State Department Terrorist Designation of Ahmad al-Hamidawi


Office of the Spokesperson

The Department of State has designated Ahmad al-Hamidawi as a Specially Designated Global Terrorist (SDGT) pursuant to Executive Order 13224.  Today’s designation seeks to deny Hamidawi the resources to plan and carry out terrorist attacks.  Among other consequences, all of his property and interests that are in the United States, that hereafter come within the United States, or hereafter come within the possession or control of U.S. persons, have been blocked, and U.S. persons are generally prohibited from engaging in any transactions with him.


Ahmad al-Hamidawi is the Secretary General of Kata’ib Hizballah (KH), an Iran-backed terrorist group active in Iraq and Syria, which the Department of State designated as a Foreign Terrorist Organization and SDGT in July 2009.  KH has claimed responsibility for numerous terrorist attacks against U.S. and Coalition Forces in Iraq, including IED attacks, rocket-propelled grenade attacks, and sniper operations.  Most recently, on December 27, 2019, KH launched a rocket attack against an Iraqi military base near Kirkuk, killing Nawres Hamid, an American civilian contractor, and injuring four U.S. service members and two members of the Iraqi Security Forces.  In addition, in October 2019, KH was reportedly involved in sniper attacks on peaceful protesters in Baghdad, which killed more than 100 people and injured another 6,000.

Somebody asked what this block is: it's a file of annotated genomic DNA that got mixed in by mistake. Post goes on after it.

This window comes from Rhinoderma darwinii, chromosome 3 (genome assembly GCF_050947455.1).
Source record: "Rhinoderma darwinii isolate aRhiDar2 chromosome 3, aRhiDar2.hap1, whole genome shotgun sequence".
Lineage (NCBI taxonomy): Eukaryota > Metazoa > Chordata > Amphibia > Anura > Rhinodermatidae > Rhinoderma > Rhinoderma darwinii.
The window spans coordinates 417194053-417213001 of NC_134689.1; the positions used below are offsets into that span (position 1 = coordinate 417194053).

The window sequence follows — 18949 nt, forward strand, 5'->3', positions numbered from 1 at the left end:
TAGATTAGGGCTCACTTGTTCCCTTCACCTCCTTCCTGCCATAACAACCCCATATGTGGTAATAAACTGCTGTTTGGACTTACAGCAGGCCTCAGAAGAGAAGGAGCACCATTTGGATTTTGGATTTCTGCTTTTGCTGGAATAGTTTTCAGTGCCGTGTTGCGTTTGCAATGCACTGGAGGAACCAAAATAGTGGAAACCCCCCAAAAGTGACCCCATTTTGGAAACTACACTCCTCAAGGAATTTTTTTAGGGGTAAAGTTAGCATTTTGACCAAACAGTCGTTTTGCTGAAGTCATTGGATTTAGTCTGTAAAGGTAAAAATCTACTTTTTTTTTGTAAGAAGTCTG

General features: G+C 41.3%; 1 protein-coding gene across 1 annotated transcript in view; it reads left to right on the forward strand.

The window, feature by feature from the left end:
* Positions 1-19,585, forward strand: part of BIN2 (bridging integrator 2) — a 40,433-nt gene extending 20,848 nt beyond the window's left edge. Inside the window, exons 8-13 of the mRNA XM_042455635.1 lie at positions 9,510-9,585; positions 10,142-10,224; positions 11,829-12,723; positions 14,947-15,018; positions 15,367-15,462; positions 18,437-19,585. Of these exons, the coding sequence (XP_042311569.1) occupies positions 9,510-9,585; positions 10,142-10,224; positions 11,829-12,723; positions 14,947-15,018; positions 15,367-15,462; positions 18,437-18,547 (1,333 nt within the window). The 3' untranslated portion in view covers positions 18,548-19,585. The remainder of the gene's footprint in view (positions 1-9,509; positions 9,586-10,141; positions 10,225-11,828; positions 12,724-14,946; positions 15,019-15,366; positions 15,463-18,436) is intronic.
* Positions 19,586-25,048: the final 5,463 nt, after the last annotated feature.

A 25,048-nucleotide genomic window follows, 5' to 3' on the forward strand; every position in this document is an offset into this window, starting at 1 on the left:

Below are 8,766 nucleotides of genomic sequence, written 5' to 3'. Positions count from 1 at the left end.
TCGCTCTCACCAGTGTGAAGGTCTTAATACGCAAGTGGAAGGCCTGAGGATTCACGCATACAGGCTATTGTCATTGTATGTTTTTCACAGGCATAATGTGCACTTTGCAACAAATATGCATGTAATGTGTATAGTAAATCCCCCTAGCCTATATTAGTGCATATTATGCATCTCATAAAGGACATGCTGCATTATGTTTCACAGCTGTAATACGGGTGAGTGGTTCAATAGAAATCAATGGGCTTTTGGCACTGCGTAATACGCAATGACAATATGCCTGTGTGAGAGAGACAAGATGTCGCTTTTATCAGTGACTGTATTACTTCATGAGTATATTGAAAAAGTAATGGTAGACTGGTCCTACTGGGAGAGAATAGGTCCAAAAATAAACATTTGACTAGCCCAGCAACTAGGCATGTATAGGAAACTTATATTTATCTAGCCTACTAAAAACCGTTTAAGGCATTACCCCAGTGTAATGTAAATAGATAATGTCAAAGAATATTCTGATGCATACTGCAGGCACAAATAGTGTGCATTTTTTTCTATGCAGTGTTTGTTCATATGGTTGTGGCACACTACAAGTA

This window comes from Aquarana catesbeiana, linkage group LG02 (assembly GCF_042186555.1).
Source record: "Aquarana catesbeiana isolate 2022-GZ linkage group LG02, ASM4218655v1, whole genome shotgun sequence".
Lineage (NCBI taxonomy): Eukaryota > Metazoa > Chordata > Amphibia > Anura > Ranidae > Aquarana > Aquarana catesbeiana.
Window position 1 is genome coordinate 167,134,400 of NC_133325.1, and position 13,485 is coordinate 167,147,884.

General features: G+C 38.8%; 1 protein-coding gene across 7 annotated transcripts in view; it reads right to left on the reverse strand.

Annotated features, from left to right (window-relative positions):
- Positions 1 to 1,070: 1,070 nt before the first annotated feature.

This designation was enabled by President Trump’s amendment of Executive Order 13224, which was the most significant expansion of federal terrorist designation authorities since 9/11.  The amendment empowers the State Department to directly designate leaders of terrorist groups, such as al-Hamidawi, without having to tie them to specific acts.


Today’s designation notifies the U.S. public and the international community that Ahmad al-Hamidawi has committed, or poses a significant risk of committing, acts of terrorism.  Designations of terrorist individuals and groups expose and isolate them and deny them access to the U.S. financial system. Moreover, designations can assist the law enforcement actions of other U.S. agencies and governments.


A list of State Department-designated FTOs and SDGTs is available here:  https://www.state.gov/terrorist-designations-and-state-sponsors-of-terrorism.